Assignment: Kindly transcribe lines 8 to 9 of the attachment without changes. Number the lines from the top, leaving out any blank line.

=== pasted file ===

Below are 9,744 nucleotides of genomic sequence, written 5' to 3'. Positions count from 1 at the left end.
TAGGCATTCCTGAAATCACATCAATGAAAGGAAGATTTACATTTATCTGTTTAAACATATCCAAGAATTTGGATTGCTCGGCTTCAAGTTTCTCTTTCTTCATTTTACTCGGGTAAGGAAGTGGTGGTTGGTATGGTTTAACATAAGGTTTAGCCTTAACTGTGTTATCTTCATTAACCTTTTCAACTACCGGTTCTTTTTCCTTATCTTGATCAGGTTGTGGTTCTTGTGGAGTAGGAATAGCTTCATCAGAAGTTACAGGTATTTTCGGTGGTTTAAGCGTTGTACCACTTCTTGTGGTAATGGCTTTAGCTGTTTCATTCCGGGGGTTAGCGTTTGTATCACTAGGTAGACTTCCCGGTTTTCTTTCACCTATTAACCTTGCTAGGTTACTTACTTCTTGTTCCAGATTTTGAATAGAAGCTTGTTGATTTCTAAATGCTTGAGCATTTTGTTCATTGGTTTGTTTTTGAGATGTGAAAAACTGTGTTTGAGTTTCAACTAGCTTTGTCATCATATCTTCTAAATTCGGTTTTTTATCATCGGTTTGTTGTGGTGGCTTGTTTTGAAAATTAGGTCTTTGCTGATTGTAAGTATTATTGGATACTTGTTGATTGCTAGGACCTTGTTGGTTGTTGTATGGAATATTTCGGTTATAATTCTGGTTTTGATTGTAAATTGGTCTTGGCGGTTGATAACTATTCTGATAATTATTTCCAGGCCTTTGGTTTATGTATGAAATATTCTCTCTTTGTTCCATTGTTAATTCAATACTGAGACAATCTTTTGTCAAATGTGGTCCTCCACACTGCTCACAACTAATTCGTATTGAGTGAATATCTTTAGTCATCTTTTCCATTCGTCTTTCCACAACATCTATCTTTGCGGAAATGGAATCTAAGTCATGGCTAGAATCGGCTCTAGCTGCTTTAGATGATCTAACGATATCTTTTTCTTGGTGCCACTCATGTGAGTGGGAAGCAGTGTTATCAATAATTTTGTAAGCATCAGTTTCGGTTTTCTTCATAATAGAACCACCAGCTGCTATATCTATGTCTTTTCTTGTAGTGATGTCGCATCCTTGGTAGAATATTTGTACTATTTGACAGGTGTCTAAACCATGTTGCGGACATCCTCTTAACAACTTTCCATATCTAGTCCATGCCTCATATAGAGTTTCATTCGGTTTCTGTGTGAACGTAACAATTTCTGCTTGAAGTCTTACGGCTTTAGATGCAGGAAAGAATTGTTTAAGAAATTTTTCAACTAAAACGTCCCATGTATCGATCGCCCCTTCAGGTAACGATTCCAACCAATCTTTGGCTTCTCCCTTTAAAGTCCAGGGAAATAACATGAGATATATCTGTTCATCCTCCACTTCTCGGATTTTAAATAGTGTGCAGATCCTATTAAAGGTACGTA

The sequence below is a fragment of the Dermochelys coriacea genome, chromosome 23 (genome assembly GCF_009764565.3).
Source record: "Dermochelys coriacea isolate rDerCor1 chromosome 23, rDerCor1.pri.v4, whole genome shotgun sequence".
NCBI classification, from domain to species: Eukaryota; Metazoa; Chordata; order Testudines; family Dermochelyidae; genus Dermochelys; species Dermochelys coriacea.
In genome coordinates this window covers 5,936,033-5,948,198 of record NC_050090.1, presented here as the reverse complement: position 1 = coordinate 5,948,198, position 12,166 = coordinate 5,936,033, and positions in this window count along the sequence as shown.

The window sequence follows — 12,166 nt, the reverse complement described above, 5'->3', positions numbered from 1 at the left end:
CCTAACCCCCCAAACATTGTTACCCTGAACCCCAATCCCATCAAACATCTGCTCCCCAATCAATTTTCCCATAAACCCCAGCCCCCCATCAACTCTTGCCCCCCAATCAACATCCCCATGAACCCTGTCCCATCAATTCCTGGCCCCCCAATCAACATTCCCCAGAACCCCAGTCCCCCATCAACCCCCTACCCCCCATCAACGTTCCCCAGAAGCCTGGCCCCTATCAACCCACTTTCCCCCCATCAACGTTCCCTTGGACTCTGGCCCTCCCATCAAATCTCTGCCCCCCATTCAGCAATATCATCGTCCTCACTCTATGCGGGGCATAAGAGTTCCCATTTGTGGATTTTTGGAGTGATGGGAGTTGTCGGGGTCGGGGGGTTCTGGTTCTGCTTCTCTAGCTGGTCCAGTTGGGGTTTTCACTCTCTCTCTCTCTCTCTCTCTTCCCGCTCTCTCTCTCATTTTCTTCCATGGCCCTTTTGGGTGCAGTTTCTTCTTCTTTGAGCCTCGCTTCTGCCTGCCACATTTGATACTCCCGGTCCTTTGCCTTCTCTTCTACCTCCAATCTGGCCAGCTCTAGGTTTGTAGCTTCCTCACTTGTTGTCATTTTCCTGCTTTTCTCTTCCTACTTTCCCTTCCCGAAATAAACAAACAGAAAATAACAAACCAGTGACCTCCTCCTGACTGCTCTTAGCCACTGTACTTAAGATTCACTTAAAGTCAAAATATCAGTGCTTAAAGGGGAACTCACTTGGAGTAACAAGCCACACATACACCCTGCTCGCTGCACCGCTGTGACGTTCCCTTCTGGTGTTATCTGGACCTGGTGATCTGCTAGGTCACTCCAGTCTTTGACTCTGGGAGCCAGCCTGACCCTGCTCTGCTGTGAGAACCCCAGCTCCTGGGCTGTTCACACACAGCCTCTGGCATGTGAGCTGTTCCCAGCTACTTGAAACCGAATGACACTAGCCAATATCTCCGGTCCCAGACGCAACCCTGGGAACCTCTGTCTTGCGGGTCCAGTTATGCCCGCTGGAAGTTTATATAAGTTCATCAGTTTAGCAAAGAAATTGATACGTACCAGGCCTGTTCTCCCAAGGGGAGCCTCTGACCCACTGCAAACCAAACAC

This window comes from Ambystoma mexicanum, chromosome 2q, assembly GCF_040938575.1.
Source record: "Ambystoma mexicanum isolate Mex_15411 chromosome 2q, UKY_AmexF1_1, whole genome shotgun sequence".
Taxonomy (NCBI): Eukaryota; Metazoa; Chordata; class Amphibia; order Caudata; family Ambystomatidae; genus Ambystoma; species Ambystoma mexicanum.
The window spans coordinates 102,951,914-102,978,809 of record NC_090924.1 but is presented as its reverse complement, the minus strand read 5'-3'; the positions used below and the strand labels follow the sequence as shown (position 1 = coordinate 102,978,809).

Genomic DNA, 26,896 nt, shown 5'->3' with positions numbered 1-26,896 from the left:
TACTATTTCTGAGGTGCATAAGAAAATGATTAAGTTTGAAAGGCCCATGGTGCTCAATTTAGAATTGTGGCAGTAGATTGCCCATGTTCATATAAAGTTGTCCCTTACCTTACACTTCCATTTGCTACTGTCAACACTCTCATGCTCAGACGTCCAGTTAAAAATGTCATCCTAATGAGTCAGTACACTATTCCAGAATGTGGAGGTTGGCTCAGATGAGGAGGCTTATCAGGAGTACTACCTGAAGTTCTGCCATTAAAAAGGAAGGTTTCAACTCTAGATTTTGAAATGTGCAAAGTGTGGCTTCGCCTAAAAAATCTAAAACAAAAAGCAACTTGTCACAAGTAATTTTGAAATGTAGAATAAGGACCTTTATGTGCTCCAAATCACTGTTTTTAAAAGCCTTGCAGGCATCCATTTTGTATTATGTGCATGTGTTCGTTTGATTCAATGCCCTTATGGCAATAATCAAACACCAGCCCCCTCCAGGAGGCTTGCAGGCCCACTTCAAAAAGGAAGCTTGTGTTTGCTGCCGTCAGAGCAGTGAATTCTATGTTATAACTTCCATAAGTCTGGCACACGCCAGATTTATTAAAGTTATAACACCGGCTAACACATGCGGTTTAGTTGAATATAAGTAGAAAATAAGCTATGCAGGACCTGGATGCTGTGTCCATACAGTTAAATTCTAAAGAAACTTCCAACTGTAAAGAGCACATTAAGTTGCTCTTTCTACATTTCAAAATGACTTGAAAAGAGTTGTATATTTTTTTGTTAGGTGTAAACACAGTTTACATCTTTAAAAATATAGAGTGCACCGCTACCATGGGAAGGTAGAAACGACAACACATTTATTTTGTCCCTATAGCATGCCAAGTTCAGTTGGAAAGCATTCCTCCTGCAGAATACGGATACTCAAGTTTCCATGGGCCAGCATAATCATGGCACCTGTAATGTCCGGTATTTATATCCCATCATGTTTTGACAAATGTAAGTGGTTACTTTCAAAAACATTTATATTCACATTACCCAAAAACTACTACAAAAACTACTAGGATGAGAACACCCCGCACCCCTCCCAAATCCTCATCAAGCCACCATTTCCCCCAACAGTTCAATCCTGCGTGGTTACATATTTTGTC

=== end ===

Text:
CCTAACCCCCCAAACATTGTTACCCTGAACCCCAATCCCATCAAACATCTGCTCCCCAATCAATTTTCCCATAAACCCCAGCCCCCCATCAACTCTTGCCCCCCAATCAACATCCCCATGAACCCTGTCCCATCAATTCCTGGCCCCCCAATCAACATTCCCCAGAACCCCAGTCCCCCATCAACCCCCTACCCCCCATCAACGTTCCCCAGAAGCCTGGCCCCTATCAACCCACTTTCCCCCCATCAACGTTCCCTTGGACTCTGGCCCTCCCATCAAATCTCTGCCCCCCATTCAGCAATATCATCGTCCTCACTCTATGCGGGGCATAAGAGTTCCCATTTGTGGATTTTTGGAGTGATGGGAGTTGTCGGGGTCGGGGGGTTCTGGTTCTGCTTCTCTAGCTGGTCCAGTTGGGGTTTTCACTCTCTCTCTCTCTCTCTCTCTTCCCGCTCTCTCTCTCATTTTCTTCCATGGCCCTTTTGGGTGCAGTTTCTTCTTCTTTGAGCCTCGCTTCTGCCTGCCACATTTGATACTCCCGGTCCTTTGCCTTCTCTTCTACCTCCAATCTGGCCAGCTCTAGGTTTGTAGCTTCCTCACTTGTTGTCATTTTCCTGCTTTTCTCTTCCTACTTTCCCTTCCCGAAATAAACAAACAGAAAATAACAAACCAGTGACCTCCTCCTGACTGCTCTTAGCCACTGTACTTAAGATTCACTTAAAGTCAAAATATCAGTGCTTAAAGGGGAACTCACTTGGAGTAACAAGCCACACATACACCCTGCTCGCTGCACCGCTGTGACGTTCCCTTCTGGTGTTATCTGGACCTGGTGATCTGCTAGGTCACTCCAGTCTTTGACTCTGGGAGCCAGCCTGACCCTGCTCTGCTGTGAGAACCCCAGCTCCTGGGCTGTTCACACACAGCCTCTGGCATGTGAGCTGTTCCCAGCTACTTGAAACCGAATGACACTAGCCAATATCTCCGGTCCCAGACGCAACCCTGGGAACCTCTGTCTTGCGGGTCCAGTTATGCCCGCTGGAAGTTTATATAAGTTCATCAGTTTAGCAAAGAAATTGATACGTACCAGGCCTGTTCTCCCAAGGGGAGCCTCTGACCCACTGCAAACCAAACAC

This window comes from Ambystoma mexicanum, chromosome 2q, assembly GCF_040938575.1.